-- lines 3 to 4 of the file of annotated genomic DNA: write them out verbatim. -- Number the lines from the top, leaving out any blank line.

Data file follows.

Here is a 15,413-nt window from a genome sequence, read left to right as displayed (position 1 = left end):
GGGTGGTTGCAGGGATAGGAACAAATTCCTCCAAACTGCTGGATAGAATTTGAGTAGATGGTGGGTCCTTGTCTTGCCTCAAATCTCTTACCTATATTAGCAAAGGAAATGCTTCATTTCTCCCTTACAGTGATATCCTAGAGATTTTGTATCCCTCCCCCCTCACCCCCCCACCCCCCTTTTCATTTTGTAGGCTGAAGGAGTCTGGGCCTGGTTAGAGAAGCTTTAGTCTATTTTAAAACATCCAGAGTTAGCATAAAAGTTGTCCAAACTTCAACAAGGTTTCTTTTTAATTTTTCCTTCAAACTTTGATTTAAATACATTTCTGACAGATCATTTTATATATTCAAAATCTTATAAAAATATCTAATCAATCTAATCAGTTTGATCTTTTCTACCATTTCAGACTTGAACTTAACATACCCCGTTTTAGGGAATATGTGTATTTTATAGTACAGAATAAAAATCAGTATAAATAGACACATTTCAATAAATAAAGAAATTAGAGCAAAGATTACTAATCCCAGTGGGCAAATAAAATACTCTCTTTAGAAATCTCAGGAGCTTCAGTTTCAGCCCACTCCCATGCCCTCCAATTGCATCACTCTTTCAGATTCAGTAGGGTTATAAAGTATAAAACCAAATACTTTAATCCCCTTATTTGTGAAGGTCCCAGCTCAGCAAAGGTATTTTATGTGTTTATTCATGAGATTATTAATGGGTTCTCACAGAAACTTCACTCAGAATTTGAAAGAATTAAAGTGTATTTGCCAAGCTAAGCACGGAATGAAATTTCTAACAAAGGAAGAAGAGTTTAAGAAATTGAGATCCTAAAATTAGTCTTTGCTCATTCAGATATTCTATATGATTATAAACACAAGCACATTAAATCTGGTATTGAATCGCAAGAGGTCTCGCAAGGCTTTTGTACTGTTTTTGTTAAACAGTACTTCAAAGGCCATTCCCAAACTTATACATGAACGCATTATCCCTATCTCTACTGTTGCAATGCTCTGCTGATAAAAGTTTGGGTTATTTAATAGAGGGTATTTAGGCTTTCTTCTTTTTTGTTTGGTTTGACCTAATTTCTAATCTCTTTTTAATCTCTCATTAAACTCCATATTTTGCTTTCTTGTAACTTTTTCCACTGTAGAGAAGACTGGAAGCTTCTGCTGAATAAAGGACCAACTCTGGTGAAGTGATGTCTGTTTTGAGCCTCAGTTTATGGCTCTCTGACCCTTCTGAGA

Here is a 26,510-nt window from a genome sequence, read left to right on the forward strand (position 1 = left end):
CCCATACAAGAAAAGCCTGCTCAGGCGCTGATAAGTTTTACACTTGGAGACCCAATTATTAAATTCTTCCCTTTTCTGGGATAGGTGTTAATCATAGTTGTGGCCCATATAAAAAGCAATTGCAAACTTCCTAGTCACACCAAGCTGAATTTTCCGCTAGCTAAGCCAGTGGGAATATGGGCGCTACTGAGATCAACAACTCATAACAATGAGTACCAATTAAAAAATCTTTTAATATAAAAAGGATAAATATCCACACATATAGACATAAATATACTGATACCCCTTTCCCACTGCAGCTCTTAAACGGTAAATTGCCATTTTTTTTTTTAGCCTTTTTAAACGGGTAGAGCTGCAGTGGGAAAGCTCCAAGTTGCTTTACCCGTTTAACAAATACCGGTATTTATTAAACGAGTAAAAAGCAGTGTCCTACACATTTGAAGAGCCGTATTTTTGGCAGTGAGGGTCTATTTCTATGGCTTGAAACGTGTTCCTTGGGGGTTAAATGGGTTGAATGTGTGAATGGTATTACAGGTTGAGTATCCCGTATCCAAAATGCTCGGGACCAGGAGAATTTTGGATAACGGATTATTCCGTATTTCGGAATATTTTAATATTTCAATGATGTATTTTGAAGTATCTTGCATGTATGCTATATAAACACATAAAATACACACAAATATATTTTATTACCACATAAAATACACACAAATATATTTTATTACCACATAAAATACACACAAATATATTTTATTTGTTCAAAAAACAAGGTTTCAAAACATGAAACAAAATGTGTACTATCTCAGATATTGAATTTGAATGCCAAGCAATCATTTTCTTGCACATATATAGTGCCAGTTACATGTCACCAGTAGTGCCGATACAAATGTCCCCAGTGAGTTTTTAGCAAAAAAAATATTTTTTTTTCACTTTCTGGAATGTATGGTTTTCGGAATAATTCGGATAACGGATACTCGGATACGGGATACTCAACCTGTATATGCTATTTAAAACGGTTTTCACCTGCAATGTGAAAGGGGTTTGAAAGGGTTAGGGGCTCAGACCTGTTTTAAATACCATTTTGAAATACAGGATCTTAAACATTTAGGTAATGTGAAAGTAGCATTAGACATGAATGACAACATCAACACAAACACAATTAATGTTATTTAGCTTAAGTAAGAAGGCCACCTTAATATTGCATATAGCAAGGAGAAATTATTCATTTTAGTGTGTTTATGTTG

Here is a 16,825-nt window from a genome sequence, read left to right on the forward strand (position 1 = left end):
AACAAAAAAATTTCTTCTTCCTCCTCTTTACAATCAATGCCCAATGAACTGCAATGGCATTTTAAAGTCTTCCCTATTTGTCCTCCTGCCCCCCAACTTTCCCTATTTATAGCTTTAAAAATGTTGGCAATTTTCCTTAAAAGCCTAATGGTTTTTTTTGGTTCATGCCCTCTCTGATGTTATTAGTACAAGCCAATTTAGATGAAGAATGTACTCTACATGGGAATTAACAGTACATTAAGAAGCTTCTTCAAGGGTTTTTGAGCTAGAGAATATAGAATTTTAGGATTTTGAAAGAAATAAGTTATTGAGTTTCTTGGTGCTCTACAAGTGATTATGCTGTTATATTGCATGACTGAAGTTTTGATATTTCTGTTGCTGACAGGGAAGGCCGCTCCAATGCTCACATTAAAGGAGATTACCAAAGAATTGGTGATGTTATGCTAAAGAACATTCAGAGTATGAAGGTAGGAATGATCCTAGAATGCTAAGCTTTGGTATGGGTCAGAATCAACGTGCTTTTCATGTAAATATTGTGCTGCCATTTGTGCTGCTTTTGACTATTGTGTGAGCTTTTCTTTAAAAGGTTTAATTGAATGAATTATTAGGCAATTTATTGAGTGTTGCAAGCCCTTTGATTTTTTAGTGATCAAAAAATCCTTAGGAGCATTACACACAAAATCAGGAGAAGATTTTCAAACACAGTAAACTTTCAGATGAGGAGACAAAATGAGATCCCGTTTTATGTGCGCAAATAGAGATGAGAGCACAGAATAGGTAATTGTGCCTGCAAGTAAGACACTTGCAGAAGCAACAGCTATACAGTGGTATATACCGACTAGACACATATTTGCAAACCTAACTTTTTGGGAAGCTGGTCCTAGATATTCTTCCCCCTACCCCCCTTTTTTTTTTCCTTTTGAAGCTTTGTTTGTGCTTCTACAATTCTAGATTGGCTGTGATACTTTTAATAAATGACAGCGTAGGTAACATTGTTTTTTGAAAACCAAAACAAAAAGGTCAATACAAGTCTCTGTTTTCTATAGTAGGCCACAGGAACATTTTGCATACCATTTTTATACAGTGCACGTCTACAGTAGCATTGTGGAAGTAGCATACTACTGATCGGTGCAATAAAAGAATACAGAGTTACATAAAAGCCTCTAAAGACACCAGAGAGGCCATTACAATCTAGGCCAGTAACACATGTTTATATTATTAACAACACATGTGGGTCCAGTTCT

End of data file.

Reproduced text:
Here is a 26,510-nt window from a genome sequence, read left to right on the forward strand (position 1 = left end):
CCCATACAAGAAAAGCCTGCTCAGGCGCTGATAAGTTTTACACTTGGAGACCCAATTATTAAATTCTTCCCTTTTCTGGGATAGGTGTTAATCATAGTTGTGGCCCATATAAAAAGCAATTGCAAACTTCCTAGTCACACCAAGCTGAATTTTCCGCTAGCTAAGCCAGTGGGAATATGGGCGCTACTGAGATCAACAACTCATAACAATGAGTACCAATTAAAAAATCTTTTAATATAAAAAGGATAAATATCCACACATATAGACATAAATATACTGATACCCCTTTCCCACTGCAGCTCTTAAACGGTAAATTGCCATTTTTTTTTTTAGCCTTTTTAAACGGGTAGAGCTGCAGTGGGAAAGCTCCAAGTTGCTTTACCCGTTTAACAAATACCGGTATTTATTAAACGAGTAAAAAGCAGTGTCCTACACATTTGAAGAGCCGTATTTTTGGCAGTGAGGGTCTATTTCTATGGCTTGAAACGTGTTCCTTGGGGGTTAAATGGGTTGAATGTGTGAATGGTATTACAGGTTGAGTATCCCGTATCCAAAATGCTCGGGACCAGGAGAATTTTGGATAACGGATTATTCCGTATTTCGGAATATTTTAATATTTCAATGATGTATTTTGAAGTATCTTGCATGTATGCTATATAAACACATAAAATACACACAAATATATTTTATTACCACATAAAATACACACAAATATATTTTATTACCACATAAAATACACACAAATATATTTTATTTGTTCAAAAAACAAGGTTTCAAAACATGAAACAAAATGTGTACTATCTCAGATATTGAATTTGAATGCCAAGCAATCATTTTCTTGCACATATATAGTGCCAGTTACATGTCACCAGTAGTGCCGATACAAATGTCCCCAGTGAGTTTTTAGCAAAAAAAATATTTTTTTTTCACTTTCTGGAATGTATGGTTTTCGGAATAATTCGGATAACGGATACTCGGATACGGGATACTCAACCTGTATATGCTATTTAAAACGGTTTTCACCTGCAATGTGAAAGGGGTTTGAAAGGGTTAGGGGCTCAGACCTGTTTTAAATACCATTTTGAAATACAGGATCTTAAACATTTAGGTAATGTGAAAGTAGCATTAGACATGAATGACAACATCAACACAAACACAATTAATGTTATTTAGCTTAAGTAAGAAGGCCACCTTAATATTGCATATAGCAAGGAGAAATTATTCATTTTAGTGTGTTTATGTTG